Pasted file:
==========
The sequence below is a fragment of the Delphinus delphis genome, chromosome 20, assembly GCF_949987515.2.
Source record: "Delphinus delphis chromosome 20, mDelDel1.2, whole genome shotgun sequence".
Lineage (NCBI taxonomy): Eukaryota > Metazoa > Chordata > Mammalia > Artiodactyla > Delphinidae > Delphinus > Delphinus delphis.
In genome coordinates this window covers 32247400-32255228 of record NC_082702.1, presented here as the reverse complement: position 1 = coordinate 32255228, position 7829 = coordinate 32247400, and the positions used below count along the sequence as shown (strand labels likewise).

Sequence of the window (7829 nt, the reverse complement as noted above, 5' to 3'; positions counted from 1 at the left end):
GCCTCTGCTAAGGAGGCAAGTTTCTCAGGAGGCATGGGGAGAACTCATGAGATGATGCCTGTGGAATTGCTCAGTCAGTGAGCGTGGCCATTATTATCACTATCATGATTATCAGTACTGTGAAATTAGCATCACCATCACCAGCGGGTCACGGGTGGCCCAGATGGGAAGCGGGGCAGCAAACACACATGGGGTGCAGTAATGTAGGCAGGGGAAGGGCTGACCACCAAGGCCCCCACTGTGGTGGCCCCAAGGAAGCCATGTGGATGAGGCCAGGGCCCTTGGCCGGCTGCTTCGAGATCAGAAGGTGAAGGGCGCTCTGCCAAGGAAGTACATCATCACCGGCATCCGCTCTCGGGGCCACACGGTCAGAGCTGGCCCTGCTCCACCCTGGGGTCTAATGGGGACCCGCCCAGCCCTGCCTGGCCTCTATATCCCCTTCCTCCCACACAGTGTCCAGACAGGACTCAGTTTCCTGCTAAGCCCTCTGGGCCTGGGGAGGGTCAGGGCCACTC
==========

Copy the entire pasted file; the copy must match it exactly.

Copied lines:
The sequence below is a fragment of the Delphinus delphis genome, chromosome 20, assembly GCF_949987515.2.
Source record: "Delphinus delphis chromosome 20, mDelDel1.2, whole genome shotgun sequence".
Lineage (NCBI taxonomy): Eukaryota > Metazoa > Chordata > Mammalia > Artiodactyla > Delphinidae > Delphinus > Delphinus delphis.
In genome coordinates this window covers 32247400-32255228 of record NC_082702.1, presented here as the reverse complement: position 1 = coordinate 32255228, position 7829 = coordinate 32247400, and the positions used below count along the sequence as shown (strand labels likewise).

Sequence of the window (7829 nt, the reverse complement as noted above, 5' to 3'; positions counted from 1 at the left end):
GCCTCTGCTAAGGAGGCAAGTTTCTCAGGAGGCATGGGGAGAACTCATGAGATGATGCCTGTGGAATTGCTCAGTCAGTGAGCGTGGCCATTATTATCACTATCATGATTATCAGTACTGTGAAATTAGCATCACCATCACCAGCGGGTCACGGGTGGCCCAGATGGGAAGCGGGGCAGCAAACACACATGGGGTGCAGTAATGTAGGCAGGGGAAGGGCTGACCACCAAGGCCCCCACTGTGGTGGCCCCAAGGAAGCCATGTGGATGAGGCCAGGGCCCTTGGCCGGCTGCTTCGAGATCAGAAGGTGAAGGGCGCTCTGCCAAGGAAGTACATCATCACCGGCATCCGCTCTCGGGGCCACACGGTCAGAGCTGGCCCTGCTCCACCCTGGGGTCTAATGGGGACCCGCCCAGCCCTGCCTGGCCTCTATATCCCCTTCCTCCCACACAGTGTCCAGACAGGACTCAGTTTCCTGCTAAGCCCTCTGGGCCTGGGGAGGGTCAGGGCCACTC